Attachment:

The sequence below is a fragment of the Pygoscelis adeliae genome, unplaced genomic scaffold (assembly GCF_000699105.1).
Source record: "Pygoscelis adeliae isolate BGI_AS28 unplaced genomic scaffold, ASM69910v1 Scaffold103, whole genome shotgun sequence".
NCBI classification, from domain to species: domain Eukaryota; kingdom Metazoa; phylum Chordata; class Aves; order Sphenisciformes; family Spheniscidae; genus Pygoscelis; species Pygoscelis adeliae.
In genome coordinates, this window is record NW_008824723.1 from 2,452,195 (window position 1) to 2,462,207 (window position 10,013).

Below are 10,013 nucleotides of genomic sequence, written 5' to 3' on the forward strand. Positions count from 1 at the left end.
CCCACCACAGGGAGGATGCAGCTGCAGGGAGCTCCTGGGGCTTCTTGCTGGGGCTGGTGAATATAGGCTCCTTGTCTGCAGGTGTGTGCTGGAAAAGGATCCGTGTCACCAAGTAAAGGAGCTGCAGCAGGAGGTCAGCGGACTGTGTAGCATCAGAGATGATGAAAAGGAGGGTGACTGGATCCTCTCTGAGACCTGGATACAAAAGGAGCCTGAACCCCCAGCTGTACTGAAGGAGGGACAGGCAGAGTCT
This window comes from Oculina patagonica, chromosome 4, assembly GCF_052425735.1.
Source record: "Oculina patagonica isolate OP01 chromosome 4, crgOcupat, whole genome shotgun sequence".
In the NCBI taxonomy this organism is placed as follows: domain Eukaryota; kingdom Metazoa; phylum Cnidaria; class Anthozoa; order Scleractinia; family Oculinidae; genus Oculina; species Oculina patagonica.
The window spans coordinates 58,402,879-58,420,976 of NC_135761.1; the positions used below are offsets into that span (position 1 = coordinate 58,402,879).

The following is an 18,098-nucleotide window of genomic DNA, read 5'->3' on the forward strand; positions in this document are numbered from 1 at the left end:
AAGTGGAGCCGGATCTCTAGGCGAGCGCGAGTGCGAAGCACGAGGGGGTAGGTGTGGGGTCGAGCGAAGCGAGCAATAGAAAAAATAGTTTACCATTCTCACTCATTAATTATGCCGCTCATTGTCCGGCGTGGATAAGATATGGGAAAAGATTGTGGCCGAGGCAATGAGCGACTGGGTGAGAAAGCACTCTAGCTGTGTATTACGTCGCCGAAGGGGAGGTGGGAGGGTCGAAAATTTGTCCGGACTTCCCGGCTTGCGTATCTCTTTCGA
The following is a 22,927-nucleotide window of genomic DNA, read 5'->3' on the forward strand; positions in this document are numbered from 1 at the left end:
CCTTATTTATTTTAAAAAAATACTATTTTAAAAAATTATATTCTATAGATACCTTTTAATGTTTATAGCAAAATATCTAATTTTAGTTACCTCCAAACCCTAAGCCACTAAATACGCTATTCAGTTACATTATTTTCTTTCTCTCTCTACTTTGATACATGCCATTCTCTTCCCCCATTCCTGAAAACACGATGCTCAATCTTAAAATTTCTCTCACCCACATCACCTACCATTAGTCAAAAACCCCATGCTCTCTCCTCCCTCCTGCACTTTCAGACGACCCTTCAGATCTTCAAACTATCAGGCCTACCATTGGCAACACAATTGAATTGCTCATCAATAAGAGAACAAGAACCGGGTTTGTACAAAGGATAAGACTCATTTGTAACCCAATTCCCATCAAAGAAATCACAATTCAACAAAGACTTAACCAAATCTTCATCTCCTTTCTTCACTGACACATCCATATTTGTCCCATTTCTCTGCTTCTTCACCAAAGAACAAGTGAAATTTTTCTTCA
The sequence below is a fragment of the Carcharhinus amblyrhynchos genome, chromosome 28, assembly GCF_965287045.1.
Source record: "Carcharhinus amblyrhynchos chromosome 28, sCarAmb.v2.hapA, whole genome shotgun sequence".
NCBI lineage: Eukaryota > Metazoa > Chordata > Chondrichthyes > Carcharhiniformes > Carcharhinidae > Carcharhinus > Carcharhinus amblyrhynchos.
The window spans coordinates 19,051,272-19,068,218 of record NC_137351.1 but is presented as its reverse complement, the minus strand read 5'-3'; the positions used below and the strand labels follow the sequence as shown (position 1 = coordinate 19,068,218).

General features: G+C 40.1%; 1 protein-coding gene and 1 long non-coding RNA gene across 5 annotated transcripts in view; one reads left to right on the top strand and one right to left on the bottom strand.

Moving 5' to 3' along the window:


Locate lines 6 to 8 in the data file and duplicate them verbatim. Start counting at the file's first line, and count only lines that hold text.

CCCACCACAGGGAGGATGCAGCTGCAGGGAGCTCCTGGGGCTTCTTGCTGGGGCTGGTGAATATAGGCTCCTTGTCTGCAGGTGTGTGCTGGAAAAGGATCCGTGTCACCAAGTAAAGGAGCTGCAGCAGGAGGTCAGCGGACTGTGTAGCATCAGAGATGATGAAAAGGAGGGTGACTGGATCCTCTCTGAGACCTGGATACAAAAGGAGCCTGAACCCCCAGCTGTACTGAAGGAGGGACAGGCAGAGTCT
This window comes from Oculina patagonica, chromosome 4, assembly GCF_052425735.1.
Source record: "Oculina patagonica isolate OP01 chromosome 4, crgOcupat, whole genome shotgun sequence".